Dynamical Neuromorphic Systems

  • Online

In this talk, Dr. Julie Grollier aims to show that the dynamical properties of emerging nanodevices can accelerate the development of smart, and environmentally friendly chips that inherently learn through their physics.

The goal of neuromorphic computing is to draw inspiration from the architecture of the brain to build low-power circuits for artificial intelligence. Dr. Grollier will first give a brief overview of the state of the art of neuromorphic computing, highlighting the opportunities offered by emerging nanodevices in this field, and the associated challenges. Dr. Grollier will then show that the intrinsic dynamical properties of these nanodevices can be exploited at the device and algorithmic level to assemble systems that infer and learn though their physics. Dr. Grollier will illustrate these possibilities with examples from our work on spintronic neural networks that communicate and compute through their microwave oscillations, and on an algorithm called Equilibrium Propagation that minimizes both the error and energy of a dynamical system.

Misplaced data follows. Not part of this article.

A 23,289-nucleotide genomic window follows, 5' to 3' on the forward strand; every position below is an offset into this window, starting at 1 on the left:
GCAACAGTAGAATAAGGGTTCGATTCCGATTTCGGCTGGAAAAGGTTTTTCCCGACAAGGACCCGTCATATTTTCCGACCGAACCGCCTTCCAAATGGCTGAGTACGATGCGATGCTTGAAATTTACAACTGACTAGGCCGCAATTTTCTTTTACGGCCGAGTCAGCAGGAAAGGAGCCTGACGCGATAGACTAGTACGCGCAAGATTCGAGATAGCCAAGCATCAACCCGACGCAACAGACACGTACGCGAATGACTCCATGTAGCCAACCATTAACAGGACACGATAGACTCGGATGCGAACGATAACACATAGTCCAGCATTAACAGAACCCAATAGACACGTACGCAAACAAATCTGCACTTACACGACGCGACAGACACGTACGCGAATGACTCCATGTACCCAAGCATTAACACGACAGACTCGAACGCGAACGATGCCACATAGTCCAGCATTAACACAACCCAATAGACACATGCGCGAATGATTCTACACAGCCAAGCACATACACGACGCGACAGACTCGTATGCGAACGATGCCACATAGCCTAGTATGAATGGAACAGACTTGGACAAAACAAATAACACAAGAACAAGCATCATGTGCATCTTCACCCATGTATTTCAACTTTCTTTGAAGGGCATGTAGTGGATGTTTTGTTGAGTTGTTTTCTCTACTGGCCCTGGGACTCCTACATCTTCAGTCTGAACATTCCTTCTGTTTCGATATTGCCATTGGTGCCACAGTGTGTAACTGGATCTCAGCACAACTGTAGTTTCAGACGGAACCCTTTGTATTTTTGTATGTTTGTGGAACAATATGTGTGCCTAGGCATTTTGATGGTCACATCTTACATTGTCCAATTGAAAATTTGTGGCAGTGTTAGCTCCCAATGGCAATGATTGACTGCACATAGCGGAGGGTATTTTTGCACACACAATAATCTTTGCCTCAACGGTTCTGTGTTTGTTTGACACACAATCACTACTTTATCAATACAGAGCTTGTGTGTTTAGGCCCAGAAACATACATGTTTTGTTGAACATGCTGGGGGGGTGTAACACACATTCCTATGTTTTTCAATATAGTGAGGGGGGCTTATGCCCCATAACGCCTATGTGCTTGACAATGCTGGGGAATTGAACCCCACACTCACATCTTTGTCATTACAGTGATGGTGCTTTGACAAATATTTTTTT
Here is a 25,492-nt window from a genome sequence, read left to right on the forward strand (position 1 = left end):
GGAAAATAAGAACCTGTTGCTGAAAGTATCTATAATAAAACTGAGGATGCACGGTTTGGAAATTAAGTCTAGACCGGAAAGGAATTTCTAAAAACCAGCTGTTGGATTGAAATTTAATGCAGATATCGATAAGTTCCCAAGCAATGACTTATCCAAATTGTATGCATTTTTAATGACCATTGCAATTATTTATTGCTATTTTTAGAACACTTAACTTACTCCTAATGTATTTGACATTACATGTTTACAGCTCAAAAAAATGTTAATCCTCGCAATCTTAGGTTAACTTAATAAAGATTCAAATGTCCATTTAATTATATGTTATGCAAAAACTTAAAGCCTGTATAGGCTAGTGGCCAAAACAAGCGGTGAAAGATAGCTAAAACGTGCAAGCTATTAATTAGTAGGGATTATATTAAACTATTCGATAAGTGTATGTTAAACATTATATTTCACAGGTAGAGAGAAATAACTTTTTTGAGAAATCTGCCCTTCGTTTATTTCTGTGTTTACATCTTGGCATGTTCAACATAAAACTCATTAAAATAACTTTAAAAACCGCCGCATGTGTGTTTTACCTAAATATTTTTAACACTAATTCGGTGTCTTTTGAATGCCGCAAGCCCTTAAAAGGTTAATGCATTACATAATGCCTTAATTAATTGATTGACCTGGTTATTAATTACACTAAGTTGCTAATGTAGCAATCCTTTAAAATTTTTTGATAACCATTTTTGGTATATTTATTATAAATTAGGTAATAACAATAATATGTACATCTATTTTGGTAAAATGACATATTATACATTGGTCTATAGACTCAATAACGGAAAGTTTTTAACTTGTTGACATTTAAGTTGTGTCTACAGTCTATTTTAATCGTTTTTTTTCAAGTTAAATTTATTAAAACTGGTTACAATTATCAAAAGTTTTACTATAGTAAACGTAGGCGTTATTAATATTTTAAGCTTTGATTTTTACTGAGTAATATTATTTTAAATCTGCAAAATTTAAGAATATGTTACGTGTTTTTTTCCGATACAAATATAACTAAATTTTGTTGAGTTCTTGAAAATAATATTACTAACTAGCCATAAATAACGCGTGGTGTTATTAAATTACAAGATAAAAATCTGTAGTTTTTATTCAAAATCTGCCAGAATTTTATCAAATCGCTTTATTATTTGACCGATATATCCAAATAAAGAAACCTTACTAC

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Dr. Julie Grollier


Dr. Julie Grollier is a senior researcher in the CNRS/Thales laboratory south of Paris, where she leads the team on nanodevices for neuromorphic computing. Her work is interdisciplinary, from the physics of spintronic and resistive switching materials to the development of learning algorithms for Artificial Intelligence.

Publication Year: 2021

Dynamical Neuromorphic Systems
  • Course Provider: IEEE Brain
  • Course Number: BRAINWEB0012
  • Duration (Hours): 1
  • Credits: None